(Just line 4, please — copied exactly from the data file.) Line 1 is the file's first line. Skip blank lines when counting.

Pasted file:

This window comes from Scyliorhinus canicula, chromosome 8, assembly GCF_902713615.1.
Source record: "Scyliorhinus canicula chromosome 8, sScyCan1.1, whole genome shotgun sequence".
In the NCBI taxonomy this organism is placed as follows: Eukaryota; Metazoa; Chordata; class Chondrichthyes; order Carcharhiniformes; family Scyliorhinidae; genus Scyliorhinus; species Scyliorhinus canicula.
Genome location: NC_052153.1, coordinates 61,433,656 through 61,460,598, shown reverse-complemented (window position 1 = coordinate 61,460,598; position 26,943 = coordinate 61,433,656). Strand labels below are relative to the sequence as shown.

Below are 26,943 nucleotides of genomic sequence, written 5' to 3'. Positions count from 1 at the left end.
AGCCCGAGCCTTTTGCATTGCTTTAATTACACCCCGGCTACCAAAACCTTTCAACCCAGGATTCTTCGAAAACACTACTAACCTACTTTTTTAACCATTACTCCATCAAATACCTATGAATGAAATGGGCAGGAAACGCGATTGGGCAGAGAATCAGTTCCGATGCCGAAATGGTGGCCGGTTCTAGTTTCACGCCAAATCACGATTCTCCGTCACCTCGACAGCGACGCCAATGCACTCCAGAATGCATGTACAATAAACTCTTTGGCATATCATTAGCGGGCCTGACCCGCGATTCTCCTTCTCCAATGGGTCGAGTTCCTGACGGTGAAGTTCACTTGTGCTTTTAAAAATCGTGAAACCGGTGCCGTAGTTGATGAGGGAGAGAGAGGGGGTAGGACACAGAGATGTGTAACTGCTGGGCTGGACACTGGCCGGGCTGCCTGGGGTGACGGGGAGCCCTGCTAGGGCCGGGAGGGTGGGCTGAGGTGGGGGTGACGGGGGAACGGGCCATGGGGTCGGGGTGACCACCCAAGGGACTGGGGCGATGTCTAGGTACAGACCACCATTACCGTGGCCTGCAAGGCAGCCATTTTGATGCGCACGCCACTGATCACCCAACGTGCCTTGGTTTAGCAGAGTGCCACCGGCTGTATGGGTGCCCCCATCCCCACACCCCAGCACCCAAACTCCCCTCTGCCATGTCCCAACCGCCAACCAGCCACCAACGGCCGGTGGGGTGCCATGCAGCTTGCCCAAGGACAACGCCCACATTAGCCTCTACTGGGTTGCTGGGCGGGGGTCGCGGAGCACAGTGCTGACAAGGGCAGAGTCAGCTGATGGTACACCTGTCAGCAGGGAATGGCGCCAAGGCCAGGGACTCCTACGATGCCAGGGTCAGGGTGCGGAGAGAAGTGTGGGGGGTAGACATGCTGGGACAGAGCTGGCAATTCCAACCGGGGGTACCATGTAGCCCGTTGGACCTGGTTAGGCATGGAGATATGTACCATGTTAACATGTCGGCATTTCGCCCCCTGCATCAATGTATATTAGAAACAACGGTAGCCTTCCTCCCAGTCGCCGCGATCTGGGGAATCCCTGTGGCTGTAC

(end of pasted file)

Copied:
Genome location: NC_052153.1, coordinates 61,433,656 through 61,460,598, shown reverse-complemented (window position 1 = coordinate 61,460,598; position 26,943 = coordinate 61,433,656). Strand labels below are relative to the sequence as shown.